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After McGriff and Palmeiro, Bagwell completes our 2nd matched set of first basemen with Frank Thomas. Like Frank, Bagwell just completed his age 36 season, had by far his best season in 1994, and is definitely on a Hall of Fame course.

Jeff Bagwell (click on his name-Baseball Reference supplies all the comparables this time) was drafted in the 4th round of the 1989 draft as a third baseman by the Red Sox. He had fine seasons, albeit without power, in rookie league in 1989 and in double A in 1990. On August 31, 1990, the Sox traded him to the Astros for Larry Andersen, in one of the ten worst trades in baseball history. The Astros immediately moved him to first base. After fine seasons in 91-93, he exploded on the league in 1994, ringing up a cool .368/.451/.750 line that would fit in nicely in Gehrig's or Foxx's career. He has not matched that again, but was consistently great until 2000, and it has been a slow slide since then. His OPS+ 1999-2004 go 169, 152, 141, 137, 127 and 117. His 2004 line of .266/.377/.465 with a 117 OPS+ was easily the poorest of his career.

The Baseball Reference comparables capture Bagwell very well. He's halfway between McGriff/Palmeiro and Thomas as a hitter. While not as good as Eddie Murray with the glove, he has been a fine defensive first baseman. He had good speed when he was younger, and was moderately successful as a basestealer.

He has played in six post-season series (five losing), and has not hit well. The chances of him winning a championship with Houston in the next few years are not great, and a ring would be on the icing on the cake for his Hall bid.

Should he be in the Hall of Fame? Will he? If his career ended tomorrow, he would be a good Hall candidate. If he can produce 2 more good seasons, there will be no question. My instinct tells me that he will reverse his recent decline and follow the pattern of the great modern first basemen by producing 2 or 3 more good years. If that happens, he should and will get in.

For the Green projection method, we'll use 3 tablespoons of sesame oil, 2 cloves of minced garlic, 1/4 cup of chopped onion and ginger galore. Inhale and pronounce:

Jeff Bagwell's final career statistics:

1750 runs, 1750 RBIs, 500 homers and .294/.402/.538.

Other first basemen in this series: Frank Thomas, Rafael Palmeiro, Fred McGriff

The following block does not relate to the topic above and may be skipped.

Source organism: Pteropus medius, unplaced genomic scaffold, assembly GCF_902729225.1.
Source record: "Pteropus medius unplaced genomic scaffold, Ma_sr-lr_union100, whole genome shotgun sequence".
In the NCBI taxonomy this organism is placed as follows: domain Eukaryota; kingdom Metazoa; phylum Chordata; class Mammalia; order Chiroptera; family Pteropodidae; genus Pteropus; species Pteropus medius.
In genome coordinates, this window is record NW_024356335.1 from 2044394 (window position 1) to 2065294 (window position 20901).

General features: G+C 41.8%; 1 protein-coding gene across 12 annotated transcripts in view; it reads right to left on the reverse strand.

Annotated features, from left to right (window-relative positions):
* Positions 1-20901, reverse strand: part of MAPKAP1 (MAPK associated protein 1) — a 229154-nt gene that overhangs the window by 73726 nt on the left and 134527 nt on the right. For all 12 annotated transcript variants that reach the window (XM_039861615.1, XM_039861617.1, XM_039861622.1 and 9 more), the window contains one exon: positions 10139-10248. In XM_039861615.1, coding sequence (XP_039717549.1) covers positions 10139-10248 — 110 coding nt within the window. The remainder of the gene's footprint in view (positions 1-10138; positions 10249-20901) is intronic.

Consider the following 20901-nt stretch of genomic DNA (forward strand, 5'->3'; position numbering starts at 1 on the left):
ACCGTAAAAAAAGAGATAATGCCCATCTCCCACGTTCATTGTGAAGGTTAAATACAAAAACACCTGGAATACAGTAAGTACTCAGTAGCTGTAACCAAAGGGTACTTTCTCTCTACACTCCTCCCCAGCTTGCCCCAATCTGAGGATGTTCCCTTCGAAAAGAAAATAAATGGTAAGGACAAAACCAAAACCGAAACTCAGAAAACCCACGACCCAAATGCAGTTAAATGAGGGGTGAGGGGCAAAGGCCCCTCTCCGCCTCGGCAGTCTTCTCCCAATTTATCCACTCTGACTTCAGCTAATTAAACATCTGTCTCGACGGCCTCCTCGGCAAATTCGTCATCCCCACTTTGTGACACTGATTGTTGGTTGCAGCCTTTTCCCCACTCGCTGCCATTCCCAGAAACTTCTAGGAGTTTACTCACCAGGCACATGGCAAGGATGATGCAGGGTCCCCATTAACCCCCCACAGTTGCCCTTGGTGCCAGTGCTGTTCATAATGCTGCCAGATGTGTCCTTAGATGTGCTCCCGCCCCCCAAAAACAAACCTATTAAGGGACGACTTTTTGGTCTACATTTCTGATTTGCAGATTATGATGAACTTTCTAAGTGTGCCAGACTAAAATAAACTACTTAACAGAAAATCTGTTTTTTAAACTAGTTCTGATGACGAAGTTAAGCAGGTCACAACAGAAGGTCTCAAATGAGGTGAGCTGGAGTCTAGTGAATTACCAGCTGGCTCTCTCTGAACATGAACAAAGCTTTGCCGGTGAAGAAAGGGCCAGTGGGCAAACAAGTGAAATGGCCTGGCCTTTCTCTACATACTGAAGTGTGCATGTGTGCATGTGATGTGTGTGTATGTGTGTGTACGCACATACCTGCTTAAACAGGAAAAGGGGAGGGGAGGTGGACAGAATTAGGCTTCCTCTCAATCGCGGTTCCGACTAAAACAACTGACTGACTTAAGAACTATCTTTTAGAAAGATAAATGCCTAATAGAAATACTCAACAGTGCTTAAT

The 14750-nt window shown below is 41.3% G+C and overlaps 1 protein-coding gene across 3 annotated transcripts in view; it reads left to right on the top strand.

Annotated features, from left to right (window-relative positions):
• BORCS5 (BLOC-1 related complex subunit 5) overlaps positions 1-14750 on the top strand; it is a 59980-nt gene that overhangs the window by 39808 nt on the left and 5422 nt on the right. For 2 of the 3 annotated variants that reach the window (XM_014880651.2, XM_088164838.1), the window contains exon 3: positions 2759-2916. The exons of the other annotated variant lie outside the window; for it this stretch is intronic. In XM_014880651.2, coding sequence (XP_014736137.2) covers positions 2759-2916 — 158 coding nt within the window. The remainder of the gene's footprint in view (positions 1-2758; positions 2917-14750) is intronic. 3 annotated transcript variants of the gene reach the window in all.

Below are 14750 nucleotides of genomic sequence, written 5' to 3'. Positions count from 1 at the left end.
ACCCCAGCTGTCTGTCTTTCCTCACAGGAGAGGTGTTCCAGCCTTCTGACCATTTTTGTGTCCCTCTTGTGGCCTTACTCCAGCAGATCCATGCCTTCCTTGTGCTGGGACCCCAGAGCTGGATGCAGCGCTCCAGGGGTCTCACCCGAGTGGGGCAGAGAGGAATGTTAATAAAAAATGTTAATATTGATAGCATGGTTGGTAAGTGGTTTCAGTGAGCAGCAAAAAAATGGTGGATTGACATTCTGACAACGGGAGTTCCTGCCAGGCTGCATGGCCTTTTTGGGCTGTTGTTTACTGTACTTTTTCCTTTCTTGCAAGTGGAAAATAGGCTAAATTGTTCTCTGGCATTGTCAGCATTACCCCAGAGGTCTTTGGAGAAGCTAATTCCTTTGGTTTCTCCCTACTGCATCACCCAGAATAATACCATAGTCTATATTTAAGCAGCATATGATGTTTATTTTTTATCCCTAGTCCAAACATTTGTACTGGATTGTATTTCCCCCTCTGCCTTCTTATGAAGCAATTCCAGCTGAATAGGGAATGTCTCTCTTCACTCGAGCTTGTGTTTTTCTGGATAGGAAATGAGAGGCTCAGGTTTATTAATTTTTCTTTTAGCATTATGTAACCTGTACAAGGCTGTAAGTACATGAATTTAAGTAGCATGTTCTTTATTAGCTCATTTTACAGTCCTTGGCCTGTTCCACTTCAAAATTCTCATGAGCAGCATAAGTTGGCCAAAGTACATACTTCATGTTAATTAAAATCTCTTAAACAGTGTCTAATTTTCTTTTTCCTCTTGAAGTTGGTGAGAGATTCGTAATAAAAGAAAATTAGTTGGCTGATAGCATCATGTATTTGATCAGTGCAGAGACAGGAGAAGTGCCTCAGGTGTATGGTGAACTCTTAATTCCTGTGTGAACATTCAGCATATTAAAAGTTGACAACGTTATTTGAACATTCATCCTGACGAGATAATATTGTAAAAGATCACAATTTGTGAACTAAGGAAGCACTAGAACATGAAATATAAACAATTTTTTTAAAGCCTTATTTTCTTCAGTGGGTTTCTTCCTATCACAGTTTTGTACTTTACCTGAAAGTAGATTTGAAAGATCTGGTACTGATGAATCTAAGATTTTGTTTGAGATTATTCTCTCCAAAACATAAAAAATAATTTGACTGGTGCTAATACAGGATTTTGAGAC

On deck: Carlos Delgado
Hall Watch 2004-The First Basemen-Jeff Bagwell | 5 comments | Create New Account
The following comments are owned by whomever posted them. This site is not responsible for what they say.
_Jim - Monday, November 08 2004 @ 09:19 PM EST (#18956) #
I probably saw 25-30 games when Bagwell went on his hitting spree through the Eastern League in what must have been 1990 off the top of my head.

He will forever be the player that fans will conjure up when their team trades a top prospect for a veteran player on a stretch drive. Even though he's had a brilliant career, there aren't many other 14 year old trades that still resonate like the deal for Larry Anderson.
_Magpie - Monday, November 08 2004 @ 09:56 PM EST (#18957) #
As hitters, Bagwell is about as close to Frank Thomas as you could possibly be, without... well, without being Frank Thomas.

The Big Hurt's bat is going to put him in the HoF; Bagwell has the additional bonus of being a fine baserunner and a good defensive player.

By the time he's done, he should be automatic.
_Ben - Tuesday, November 09 2004 @ 01:29 AM EST (#18958) #
I gotta say Bagwell has been one of my all time favorites from his baseball skills to his quirky stance. To me at least he always seemed to be a good guy, although this may be clouded by his talking to me during spring training of the '95 season (one of my top personal baseball guy moments). He's never been outstanding but he has been an above average hitter and then you throw in the added bonus of the occasional danger on the basepaths and you get a very good first baseman.

I also definatly think that he'll produce 2 more good years with the third beginning a slide. No real reason why but that's my gut. Not quite sure if he is a HoF guy but in my personal one
_Donkit R.K. - Tuesday, November 09 2004 @ 08:19 PM EST (#18959) #
"He's never been outstanding"

Perhaps you should reconsider that Ben... A good gloveman, a fine basestealer, and he put up a .368/.451/.750 line. If that line isn't outstanding, well... I don't know...
_Rob - Tuesday, November 09 2004 @ 09:41 PM EST (#18960) #
At first, I thought the ".750" was a typo.

Then I saw this (COMN).
Bonds, Ruth, Gehrig, Hornsby, McGwire...Bagwell. It was 1994 -- only 110 games -- but
Hall Watch 2004-The First Basemen-Jeff Bagwell | 5 comments | Create New Account
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